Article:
never think to say that one is cancer. But we say that one is depressed,
or bipolar, or schizophrenic. A disease of the body is a condition. But
a disease of the mind, we think, is a state of being. We no longer
believe, as we did 250 years ago, that the mentally ill are animals,
but we are not yet ready to grant that they are fully human either.
In a voice remarkably clear, eloquent and calm, Paul Gruchow – author of
LETTERS TO A YOUNG MADMAN – explores a double injury inflicted on the mentally ill: The
illness itself, with its often debilitating symptoms, and the more insidious injury made by society,
stigmatization. There is little evidence that the medicalization of what was once called “madness” –
a term Gruchow uses repeatedly in this eliptical memoir – has destigmatized the nearly 300
afflictions now classified as mental disorders in the latest version of the Diagnostic And Statistical
Manual – the bible of the mental health treatment profession.
While Gruchow does not consider this expanding diagnostic umbrella to be an argument
against treatment, his account of his own experience with certain aspects of the treatment system
at the turn of the 21st century – he committed suicide at age 56, in 2004 – is sobering. In several
detailed, Kafquesque depictions of life in a mental hospital, infantilization of patients is the
norm in everything from baby shampoo to toys. The one notable exception to this pattern
of learned helplessness are daily routines so boring, in the age of Piaget and Montessori, we would no
longer subject an infant to them. Television, children's games, crafts, coloring books, and just sitting
alone or with other patients, hour after hour, seems to reinforce the popular stereotype of those
suffering from mental illness as incapable of higher levels of thinking, creativity, self-initiative, or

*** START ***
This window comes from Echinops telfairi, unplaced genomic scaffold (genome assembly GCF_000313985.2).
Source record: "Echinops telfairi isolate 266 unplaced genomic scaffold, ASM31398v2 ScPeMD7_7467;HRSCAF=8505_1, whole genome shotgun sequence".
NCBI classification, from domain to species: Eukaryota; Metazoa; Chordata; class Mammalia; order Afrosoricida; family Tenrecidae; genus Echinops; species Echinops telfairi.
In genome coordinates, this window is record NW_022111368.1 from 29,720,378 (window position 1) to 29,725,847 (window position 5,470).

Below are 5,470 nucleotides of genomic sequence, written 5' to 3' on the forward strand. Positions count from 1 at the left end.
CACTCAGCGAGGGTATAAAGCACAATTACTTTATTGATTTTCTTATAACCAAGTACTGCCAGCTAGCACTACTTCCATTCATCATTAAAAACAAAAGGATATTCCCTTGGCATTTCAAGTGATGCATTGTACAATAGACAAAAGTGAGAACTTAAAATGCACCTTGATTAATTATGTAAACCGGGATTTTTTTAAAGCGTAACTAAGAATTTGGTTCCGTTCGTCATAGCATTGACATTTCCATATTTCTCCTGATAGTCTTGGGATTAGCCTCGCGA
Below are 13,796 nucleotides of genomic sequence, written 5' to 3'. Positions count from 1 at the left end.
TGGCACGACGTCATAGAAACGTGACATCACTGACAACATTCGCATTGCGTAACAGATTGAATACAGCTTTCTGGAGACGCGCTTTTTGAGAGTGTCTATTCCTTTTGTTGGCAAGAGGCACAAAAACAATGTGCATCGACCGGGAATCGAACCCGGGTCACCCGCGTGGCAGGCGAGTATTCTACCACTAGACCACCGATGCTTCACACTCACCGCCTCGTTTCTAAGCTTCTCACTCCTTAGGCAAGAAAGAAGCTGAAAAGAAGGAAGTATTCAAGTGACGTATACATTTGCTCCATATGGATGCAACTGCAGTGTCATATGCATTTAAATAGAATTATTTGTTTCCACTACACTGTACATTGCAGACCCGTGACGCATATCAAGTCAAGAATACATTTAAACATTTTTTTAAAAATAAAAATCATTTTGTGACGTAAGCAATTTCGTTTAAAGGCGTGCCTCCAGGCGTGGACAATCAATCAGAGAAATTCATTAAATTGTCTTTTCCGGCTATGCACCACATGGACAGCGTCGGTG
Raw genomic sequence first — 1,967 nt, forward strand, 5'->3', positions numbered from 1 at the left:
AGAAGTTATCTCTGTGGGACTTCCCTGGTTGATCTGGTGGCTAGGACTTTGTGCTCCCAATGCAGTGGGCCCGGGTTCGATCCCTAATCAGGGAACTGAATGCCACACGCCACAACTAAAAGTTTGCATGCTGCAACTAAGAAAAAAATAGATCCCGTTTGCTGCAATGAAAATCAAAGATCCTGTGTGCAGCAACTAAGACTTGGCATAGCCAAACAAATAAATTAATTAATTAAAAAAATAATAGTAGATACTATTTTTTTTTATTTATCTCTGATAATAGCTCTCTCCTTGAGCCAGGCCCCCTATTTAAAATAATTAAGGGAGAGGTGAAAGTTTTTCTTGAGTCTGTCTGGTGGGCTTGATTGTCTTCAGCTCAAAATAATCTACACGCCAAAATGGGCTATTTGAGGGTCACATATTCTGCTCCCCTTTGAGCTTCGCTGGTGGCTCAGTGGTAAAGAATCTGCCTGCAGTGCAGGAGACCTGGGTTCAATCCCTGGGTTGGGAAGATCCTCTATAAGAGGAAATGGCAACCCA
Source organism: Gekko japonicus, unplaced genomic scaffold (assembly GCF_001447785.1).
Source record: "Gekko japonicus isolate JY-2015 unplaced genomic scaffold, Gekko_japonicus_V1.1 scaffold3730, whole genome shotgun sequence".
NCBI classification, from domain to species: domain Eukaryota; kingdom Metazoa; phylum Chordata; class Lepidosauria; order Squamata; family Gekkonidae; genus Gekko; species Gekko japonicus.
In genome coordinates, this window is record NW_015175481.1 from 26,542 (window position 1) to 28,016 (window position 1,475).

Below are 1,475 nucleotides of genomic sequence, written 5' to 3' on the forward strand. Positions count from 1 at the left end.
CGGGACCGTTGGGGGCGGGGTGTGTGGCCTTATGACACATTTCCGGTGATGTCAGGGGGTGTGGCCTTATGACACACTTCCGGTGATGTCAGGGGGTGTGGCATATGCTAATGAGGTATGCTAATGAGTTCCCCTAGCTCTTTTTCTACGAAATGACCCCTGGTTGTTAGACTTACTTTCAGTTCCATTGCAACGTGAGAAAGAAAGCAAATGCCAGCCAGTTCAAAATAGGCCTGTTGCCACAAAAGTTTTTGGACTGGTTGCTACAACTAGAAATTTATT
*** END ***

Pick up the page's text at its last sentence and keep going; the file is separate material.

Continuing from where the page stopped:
feeling. The hospital environment proved to be, predictably, non-therapeutic for Gruchow, boredom
increasing depression: His genius level IQ, tested a few years before his death, was 187.
Gruchow cites David L. Rosenhan's classic study, BEING SANE IN INSANE PLACES, which
followed a group of professional researchers after their admittance to a mental hospital, concluding
that no one on the hospital staff could tell the difference between the presumably sane professionals
and the patients diagnosed with mental illness. This role reversal might be comical – as is the movie
WHAT ABOUT BOB in which a patient suffering from multiple phobias disrupts the life and work
of a narcissistic psycho-therapist – were it not for the unsettling questions it raises about the reliability
of psychiatric diagnosis and about the nature of mental illness itself. If diagnosis and treatment are as
much art as science, the difference between the sane and insane members of any group might best be
understood as a continuum rather than a fixed point. If that is the case, LETTERS TO A YOUNG
MADMAN could be read as one person's journey through a continuum of good and bad days, of
happiness and sadness, of remembering and forgetting, of grieving and being unable to grieve, of
moments in which illness defines the journey and of moments in which telling the story becomes a way
to defy illness, leaving behind a map for others to follow.
LETTERS could not be more timely. The World Health Organization has named depression
the leading health crisis in the world, its impact becoming deeper and more widespread.
Wondering, as I have, who the “young madman” might be to whom these letters are addressed, a friend
familiar with Gruchow's story suggested they were written by the author to his younger self, when he
was experiencing his illness as a shameful secret, afraid of being found out. In breaking a silence he
calls “the cornerstone of evil” Gruchow becomes a modern Job, giving voice to all those who suffer
from not only mental illness, but whatever affliction tries the soul.
LETTER FROM THE DIRECTOR
Welcome to the Paul Gruchow Foundation Web-site!
Incorporated in Minnesota in February, 2007 as a tax exempt charitable organization, our mission is to help increase appreciation for Minnesota author Paul Gruchow’s writing and to foster awareness of the relationship between nature, creativity, community and mental health -- themes that are important in Paul’s life and work. Our goals are to encourage dialogue about creating sustainable natural and human communities, to be advocates for mentally ill and other marginalized persons, and to explore the role creativity and imagination play in mental health. A Paul Gruchow center, library, newsletter, annual retreat, and community based Artist In Residence program are projects for which we are currently seeking funding and other support. Your contributions and personal involvement are critical to making these dreams a reality.
This web-site will support our mission by making literary work by and about Paul Gruchow available to a wider readership, by providing information about Paul Gruchow and his legacy, and by providing information about the evolving work of the foundation bearing his name.